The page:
Arthur Phillips, who died last month at the age of eighty-five, was one of the major figures of the democratic nationalist tradition in modern Australian literary criticism; and his collection of essays, The Australian Tradition (1958; second edition 1966) epitomises the strength of this school. These essays are marked by the perception of the reading behind them, the clarity of the writing in them, and, the enthusiasm for his subject which shows throughout them.
But Phillips was no mere enthusiast for writing which happened to be Australian. He came from a family rooted in the tradition of English literature, and with an almost hereditary claim on the presidencies of the Melbourne Dickens and Shakespeare societies. In choosing not to follow in this succession, he demonstrated a catholic rather than any parochial interest, and indeed he successfully conveyed his interest in English literature to generations of schoolboys at Wesley College. His essay ‘Three Schoolmasters’ (Melbourne Studies in Education, 1976) is both a notable piece of autobiography, racing the origins of his own ideas about teaching and humanity, and a record of the wisdom he obtained from his own career as a teacher and which tempers the nostalgia with which he looks back at his youth.
One element of the schoolmaster which informed all Phillips’s discourse was his concern for accuracy in expression. This in turn gave him an eye for the niceties of style which he nowhere better demonstrated than in his essays on ‘The Craftsmanship of Lawson’ and ‘The Craftsmanship of Furphy’. These essays effectively destroyed the myth of naïve storytellers whose success was solely due to their reflection of bush people and their yarns. Phillips points out that other critics had earlier seen the fallacy of this view, but none had demonstrated it as effectively through close analysis of the text. In ‘The Democratic Theme’, Phillips links this artistry to the spirit of democracy, strongest in the bush but not found only there, which he saw as giving Australian writing its originality. He shows that at its best this theme went beyond class solidarity to show a ‘triumph of human sympathy over social prejudice’, and also examines the falling away from these standards and the loss of the earlier confidence. Later critics have modified these views, and in particular have questioned the degree of confidence and have analysed the complex relationships between the culture and its literary expression, but Phillips’s central perceptions of what was important about Australian writers retain their essential validity.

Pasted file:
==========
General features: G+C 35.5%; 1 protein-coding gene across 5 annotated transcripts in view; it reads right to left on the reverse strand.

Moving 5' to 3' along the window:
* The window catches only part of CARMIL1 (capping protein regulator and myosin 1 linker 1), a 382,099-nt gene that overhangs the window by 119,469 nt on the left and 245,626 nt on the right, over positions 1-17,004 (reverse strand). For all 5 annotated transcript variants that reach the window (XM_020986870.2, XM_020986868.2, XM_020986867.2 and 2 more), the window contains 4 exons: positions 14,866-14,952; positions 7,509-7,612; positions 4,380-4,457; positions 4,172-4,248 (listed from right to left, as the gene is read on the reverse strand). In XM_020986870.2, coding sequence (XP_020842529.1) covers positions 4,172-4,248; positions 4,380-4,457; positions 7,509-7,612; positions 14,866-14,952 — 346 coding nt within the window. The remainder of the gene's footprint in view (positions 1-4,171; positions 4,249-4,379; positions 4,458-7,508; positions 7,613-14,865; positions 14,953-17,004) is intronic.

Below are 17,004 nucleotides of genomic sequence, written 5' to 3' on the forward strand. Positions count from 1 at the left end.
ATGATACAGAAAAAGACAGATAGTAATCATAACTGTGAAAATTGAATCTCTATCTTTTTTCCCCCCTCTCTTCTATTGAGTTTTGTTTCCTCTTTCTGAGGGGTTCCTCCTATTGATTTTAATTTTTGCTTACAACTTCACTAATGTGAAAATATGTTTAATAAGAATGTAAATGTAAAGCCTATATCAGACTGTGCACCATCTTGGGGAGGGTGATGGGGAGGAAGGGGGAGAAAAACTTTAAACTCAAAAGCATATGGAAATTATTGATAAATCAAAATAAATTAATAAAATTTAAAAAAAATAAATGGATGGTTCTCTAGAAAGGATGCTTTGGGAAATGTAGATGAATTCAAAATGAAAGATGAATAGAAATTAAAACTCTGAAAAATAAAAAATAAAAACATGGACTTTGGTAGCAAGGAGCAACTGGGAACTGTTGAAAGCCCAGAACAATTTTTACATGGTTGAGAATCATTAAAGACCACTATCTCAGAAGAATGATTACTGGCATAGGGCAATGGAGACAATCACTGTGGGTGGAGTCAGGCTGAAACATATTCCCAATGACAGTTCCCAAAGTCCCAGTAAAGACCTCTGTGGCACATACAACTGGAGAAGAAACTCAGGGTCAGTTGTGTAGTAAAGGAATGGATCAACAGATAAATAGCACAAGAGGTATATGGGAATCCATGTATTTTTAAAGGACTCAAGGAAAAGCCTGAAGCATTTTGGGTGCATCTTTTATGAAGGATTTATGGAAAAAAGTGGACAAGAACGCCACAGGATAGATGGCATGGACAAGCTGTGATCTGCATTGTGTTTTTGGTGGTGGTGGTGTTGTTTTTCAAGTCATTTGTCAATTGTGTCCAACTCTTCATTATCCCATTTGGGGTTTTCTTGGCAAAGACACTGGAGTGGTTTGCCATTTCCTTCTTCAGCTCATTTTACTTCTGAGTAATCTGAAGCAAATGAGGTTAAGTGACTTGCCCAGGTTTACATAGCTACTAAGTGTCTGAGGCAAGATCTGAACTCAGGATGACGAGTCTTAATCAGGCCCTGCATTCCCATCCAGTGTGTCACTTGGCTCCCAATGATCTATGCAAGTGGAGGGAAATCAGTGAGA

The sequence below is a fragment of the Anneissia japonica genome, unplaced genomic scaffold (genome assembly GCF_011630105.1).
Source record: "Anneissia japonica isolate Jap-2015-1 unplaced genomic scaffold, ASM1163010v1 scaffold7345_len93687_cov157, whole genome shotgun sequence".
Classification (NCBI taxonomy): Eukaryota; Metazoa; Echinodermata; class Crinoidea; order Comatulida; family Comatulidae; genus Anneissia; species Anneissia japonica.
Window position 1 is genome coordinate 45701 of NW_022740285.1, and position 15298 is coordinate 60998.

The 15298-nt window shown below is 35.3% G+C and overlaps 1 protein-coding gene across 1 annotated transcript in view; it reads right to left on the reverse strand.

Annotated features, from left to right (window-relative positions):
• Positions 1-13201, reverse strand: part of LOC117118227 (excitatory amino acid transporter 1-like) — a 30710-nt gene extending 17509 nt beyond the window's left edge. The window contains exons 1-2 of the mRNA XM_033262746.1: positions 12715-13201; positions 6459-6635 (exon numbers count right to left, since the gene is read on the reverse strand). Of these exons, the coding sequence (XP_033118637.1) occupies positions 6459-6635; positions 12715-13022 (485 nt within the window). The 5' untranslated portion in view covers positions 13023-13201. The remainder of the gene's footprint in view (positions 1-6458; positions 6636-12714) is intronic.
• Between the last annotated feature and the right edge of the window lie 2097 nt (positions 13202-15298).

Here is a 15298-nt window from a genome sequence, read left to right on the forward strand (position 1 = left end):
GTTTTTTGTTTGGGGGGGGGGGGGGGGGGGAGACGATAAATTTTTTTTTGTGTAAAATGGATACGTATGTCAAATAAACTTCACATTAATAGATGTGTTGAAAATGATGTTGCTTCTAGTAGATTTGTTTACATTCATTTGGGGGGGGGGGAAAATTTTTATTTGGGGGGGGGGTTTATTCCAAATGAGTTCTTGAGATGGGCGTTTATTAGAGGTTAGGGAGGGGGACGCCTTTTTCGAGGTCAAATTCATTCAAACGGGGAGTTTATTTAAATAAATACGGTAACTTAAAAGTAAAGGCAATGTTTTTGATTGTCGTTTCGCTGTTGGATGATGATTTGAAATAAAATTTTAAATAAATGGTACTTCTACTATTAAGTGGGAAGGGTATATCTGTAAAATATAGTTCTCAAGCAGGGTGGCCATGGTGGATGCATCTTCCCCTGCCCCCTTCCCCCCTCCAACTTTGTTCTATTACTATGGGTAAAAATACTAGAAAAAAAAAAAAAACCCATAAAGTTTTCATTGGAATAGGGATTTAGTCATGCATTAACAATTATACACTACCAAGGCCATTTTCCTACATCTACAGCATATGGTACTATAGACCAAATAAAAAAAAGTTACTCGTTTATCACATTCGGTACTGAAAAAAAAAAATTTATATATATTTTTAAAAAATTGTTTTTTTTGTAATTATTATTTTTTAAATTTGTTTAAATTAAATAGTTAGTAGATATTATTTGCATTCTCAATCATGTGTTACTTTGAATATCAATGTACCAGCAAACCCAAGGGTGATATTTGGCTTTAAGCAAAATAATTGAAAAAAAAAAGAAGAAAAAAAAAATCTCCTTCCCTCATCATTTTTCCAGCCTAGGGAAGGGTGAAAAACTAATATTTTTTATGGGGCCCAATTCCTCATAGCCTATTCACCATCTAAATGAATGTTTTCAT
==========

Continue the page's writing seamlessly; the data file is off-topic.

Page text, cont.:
Phillips always worked on the periphery of professional literary activity in Australia, being published and broadcast as a freelance contributor and receiving academic recognition only after his retirement. Yet the freshness of his work may owe much to the perspective given by his position as outsider. Certainly, Australian literature owes him much, for his own writing and for the encouragement he gave to others. His friends will long remember how he would turn his head slightly on one side as he apologetically began one of those discourses in which wit and learning were the graces of a mind as keen as it was cultivated.